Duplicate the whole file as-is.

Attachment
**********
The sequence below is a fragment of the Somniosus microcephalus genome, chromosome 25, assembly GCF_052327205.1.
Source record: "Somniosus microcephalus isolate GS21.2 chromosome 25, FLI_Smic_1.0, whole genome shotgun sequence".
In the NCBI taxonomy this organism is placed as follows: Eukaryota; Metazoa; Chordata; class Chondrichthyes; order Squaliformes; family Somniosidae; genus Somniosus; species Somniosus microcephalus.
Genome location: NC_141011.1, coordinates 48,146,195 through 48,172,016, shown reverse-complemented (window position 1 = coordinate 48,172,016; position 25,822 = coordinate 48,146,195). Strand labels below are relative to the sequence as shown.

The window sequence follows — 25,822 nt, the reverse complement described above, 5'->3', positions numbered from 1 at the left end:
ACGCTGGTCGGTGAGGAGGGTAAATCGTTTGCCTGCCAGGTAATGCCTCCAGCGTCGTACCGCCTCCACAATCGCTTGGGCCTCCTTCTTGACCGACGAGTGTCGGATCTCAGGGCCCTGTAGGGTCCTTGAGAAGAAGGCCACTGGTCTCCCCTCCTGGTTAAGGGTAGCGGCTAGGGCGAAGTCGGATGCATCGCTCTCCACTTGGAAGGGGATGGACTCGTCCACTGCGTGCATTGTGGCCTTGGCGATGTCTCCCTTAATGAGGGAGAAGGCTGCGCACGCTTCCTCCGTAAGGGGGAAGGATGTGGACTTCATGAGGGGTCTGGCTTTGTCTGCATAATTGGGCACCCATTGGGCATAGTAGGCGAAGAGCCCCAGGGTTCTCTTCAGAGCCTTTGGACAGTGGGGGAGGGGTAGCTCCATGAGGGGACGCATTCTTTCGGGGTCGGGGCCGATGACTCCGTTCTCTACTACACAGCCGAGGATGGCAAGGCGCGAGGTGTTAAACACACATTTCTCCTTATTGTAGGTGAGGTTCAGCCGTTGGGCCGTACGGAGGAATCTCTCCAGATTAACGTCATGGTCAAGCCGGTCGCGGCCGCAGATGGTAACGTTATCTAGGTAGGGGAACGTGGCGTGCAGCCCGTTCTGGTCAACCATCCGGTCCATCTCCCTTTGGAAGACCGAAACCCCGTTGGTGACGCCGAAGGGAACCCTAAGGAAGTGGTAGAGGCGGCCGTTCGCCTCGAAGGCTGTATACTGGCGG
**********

The sequence below is a fragment of the Somniosus microcephalus genome, chromosome 25, assembly GCF_052327205.1.
Source record: "Somniosus microcephalus isolate GS21.2 chromosome 25, FLI_Smic_1.0, whole genome shotgun sequence".
In the NCBI taxonomy this organism is placed as follows: Eukaryota; Metazoa; Chordata; class Chondrichthyes; order Squaliformes; family Somniosidae; genus Somniosus; species Somniosus microcephalus.
Genome location: NC_141011.1, coordinates 48,146,195 through 48,172,016, shown reverse-complemented (window position 1 = coordinate 48,172,016; position 25,822 = coordinate 48,146,195). Strand labels below are relative to the sequence as shown.

The window sequence follows — 25,822 nt, the reverse complement described above, 5'->3', positions numbered from 1 at the left end:
ACGCTGGTCGGTGAGGAGGGTAAATCGTTTGCCTGCCAGGTAATGCCTCCAGCGTCGTACCGCCTCCACAATCGCTTGGGCCTCCTTCTTGACCGACGAGTGTCGGATCTCAGGGCCCTGTAGGGTCCTTGAGAAGAAGGCCACTGGTCTCCCCTCCTGGTTAAGGGTAGCGGCTAGGGCGAAGTCGGATGCATCGCTCTCCACTTGGAAGGGGATGGACTCGTCCACTGCGTGCATTGTGGCCTTGGCGATGTCTCCCTTAATGAGGGAGAAGGCTGCGCACGCTTCCTCCGTAAGGGGGAAGGATGTGGACTTCATGAGGGGTCTGGCTTTGTCTGCATAATTGGGCACCCATTGGGCATAGTAGGCGAAGAGCCCCAGGGTTCTCTTCAGAGCCTTTGGACAGTGGGGGAGGGGTAGCTCCATGAGGGGACGCATTCTTTCGGGGTCGGGGCCGATGACTCCGTTCTCTACTACACAGCCGAGGATGGCAAGGCGCGAGGTGTTAAACACACATTTCTCCTTATTGTAGGTGAGGTTCAGCCGTTGGGCCGTACGGAGGAATCTCTCCAGATTAACGTCATGGTCAAGCCGGTCGCGGCCGCAGATGGTAACGTTATCTAGGTAGGGGAACGTGGCGTGCAGCCCGTTCTGGTCAACCATCCGGTCCATCTCCCTTTGGAAGACCGAAACCCCGTTGGTGACGCCGAAGGGAACCCTAAGGAAGTGGTAGAGGCGGCCGTTCGCCTCGAAGGCTGTATACTGGCGG